According to the American Bankers Association, there were 365 million open credit card accounts in the U.S. at the end of 2020. That means 7 in 10 Americans have a credit card – that’s more than 185 million adults, each of whom carries an average of 4 cards and over $5,000 in credit card debt.
To help you better manage credit card usage and potentially keep your credit card debt under control, Andrews Federal has an expert guide to everything you wanted to know about credit card interest rates.
Full disclosure about credit card interest
- Simply put, credit card interest is a fee you pay when you borrow money from your financial institution to complete transactions.
- APR (Annual Percentage Rate) is the most common terminology used to describe credit card interest
- Credit card interest rates are how the lenders make their money
- There is more than one type of APR. You will also be charged an APR for balance transfers, cash advances, and more.
- Andrews Federal offers a variety of competitive Visa® credit cards. Choose to earn flexible rewards on every purchase or enjoy a low-interest rate that keeps credit simple.
It’s a proactive approach to learn how credit interest rates affect your credit card usage. Although the APR is expressed as a yearly rate, the actual interest calculations are based on a daily rate, which is your annual interest rate divided by 365.
For example, you may have a credit card with an APR of 18% annually, which works out to a daily rate of 0.049% (18% divided by 365). Now, if you made a $300 card purchase on the first day of the month, you would receive a $0.15 interest charge, resulting in a total balance of $300.15 the next day. Since interest charges are assessed daily, if you made no other card purchases over the next 30 days, you would end up with a balance of $304.50, including principal ($300) and interest charges ($4.50), for the month.
Some people may feel that an 18% interest rate is not such a big deal – what’s so bad about 15 cents per day interest charge on a $300 purchase? However, suppose you step back and consider that the yearly interest charge on the typical U.S. credit card balance of $4,000 – calculated at 18% APR – results in annual interest payments of around $720. So, you can see how interest charges affect your bottom line.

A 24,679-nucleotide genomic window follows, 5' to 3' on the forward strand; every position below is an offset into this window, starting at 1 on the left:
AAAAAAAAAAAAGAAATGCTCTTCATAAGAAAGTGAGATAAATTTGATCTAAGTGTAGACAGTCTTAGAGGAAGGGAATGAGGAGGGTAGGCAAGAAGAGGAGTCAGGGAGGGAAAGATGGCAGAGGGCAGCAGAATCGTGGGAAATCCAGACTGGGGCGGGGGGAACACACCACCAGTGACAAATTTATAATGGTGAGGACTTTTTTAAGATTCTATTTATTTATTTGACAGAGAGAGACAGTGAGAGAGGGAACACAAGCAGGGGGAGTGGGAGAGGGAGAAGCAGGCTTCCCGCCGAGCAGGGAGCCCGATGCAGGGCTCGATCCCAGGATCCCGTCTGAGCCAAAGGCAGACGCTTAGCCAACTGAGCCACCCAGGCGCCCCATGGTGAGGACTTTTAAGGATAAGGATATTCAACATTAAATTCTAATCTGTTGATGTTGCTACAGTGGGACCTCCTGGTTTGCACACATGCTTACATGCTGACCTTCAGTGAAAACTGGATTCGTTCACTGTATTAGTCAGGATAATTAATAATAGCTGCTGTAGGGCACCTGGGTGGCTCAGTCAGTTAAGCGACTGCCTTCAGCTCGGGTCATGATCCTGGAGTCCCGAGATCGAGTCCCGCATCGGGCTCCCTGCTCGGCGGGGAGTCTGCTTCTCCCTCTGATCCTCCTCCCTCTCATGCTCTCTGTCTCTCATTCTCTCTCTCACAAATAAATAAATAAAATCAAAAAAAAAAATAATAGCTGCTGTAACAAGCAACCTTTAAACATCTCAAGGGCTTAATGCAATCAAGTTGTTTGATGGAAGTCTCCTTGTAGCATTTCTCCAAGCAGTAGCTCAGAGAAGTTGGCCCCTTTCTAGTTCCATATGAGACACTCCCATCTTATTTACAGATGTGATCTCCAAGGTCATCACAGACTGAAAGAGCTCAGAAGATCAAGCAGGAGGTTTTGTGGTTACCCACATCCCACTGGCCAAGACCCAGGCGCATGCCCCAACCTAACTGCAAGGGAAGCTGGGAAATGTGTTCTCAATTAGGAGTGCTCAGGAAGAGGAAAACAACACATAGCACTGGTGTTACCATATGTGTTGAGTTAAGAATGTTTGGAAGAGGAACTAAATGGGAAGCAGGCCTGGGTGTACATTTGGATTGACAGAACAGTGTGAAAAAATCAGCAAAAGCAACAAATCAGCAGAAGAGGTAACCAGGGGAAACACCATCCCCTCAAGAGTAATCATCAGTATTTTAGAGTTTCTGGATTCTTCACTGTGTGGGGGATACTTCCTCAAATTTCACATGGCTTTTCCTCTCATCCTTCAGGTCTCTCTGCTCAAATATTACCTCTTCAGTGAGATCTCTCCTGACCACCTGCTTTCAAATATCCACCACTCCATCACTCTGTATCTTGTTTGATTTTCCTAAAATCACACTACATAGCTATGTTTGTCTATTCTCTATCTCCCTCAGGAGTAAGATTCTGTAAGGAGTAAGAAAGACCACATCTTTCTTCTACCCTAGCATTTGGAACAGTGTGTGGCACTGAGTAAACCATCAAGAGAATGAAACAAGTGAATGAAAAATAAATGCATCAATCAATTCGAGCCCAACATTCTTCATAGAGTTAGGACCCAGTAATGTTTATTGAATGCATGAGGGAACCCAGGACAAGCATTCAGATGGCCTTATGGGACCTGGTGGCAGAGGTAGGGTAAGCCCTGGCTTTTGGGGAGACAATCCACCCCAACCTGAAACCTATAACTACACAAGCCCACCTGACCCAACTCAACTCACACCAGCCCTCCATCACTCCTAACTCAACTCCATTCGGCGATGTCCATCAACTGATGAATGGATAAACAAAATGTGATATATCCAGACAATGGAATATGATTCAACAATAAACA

One card – multiple interest rates
Believe it or not, there are up to six different APR interest rates that may be tied to your credit cards, depending on how you use them.
- Introductory – This is a limited-time promotional APR offer that entices consumers to open a new card. An introductory APR can be applied to purchases and balance transfers for a limited time (typically 6-12 months) and can be much lower than conventional interest rates.
- Purchase – This is the APR applied to your monthly credit card purchases and is the interest rate we tend to think of when comparing credit card rates or considering the value of a new card. Your purchase APR varies based on the type of card you have, but a recent national average shows a 16.15% APR across all types of credit cards.
- Balance Transfer – APR charged for the money you move or transfer from an old credit card account to a new credit card account. Currently, the national average Balance Transfer APR is 14.03%.
- Cash Advance – APR applied if you use your credit card to access cash. Currently, the national average Cash Advance APR is 25.43%.
- Penalty – A penalty APR is typically triggered when you are 60+ days late with a payment and can range from 20%-35%. Rest assured, that Andrews Federal does not charge a penalty APR.
Having a credit card or two can come in handy – whether you need to cover an unexpected expense, grab a rental car, or establish a reputable credit history. But financial experts note that credit cards should be used with a healthy dose of self-discipline.
Try these credit card hacks to save
Don’t max out your card
Your credit card has an available balance that you can use and then payback. Savvy credit card users try not to use more than 20% of the available balance. Managing your balance keeps your debt under control, improves your credit score, and protects you from expensive interest charges.
Pay your entire balance every month
Experts agree that the best way to manage credit card debt is simply this – pay off your balance every single month. Paying your entire balance off will altogether avoid any interest charges. Plus, if you have a credit card that offers rewards, you will continue to rack up the benefits while avoiding interest payments.
Or, pay more than the minimum monthly payment
If you can’t pay off your entire balance at the end of the month, at least pay more than the minimum monthly payment. It may be tempting to pay the minimum amount due but, this can hurt your overall financial wellness. Paying more than the minimum payment can boost your credit score and reduce the time it will take to pay off your debt.
Lower your APR
Most Americans have multiple credit cards, some with a higher-than-average APR. A credit card with a lower interest rate could save you money. Consider shopping around for a credit card that better fits your needs.
Reduce your overall debt
If you racked up credit card debt at some point in life, you’re not alone. No doubt that debt is costing you a hefty amount every month. So, consider consolidating your debt to reduce monthly payments. Credit card debt can be consolidated into a personal loan or to another credit card with a lower rate.
When exploring options to reduce your overall debt, use a credit card interest calculator to determine your monthly payments.
The bottom line
Credit cards require some discipline and the ability to pay the monthly bill (preferably in full). Get the most from your credit card by choosing one the suits your needs.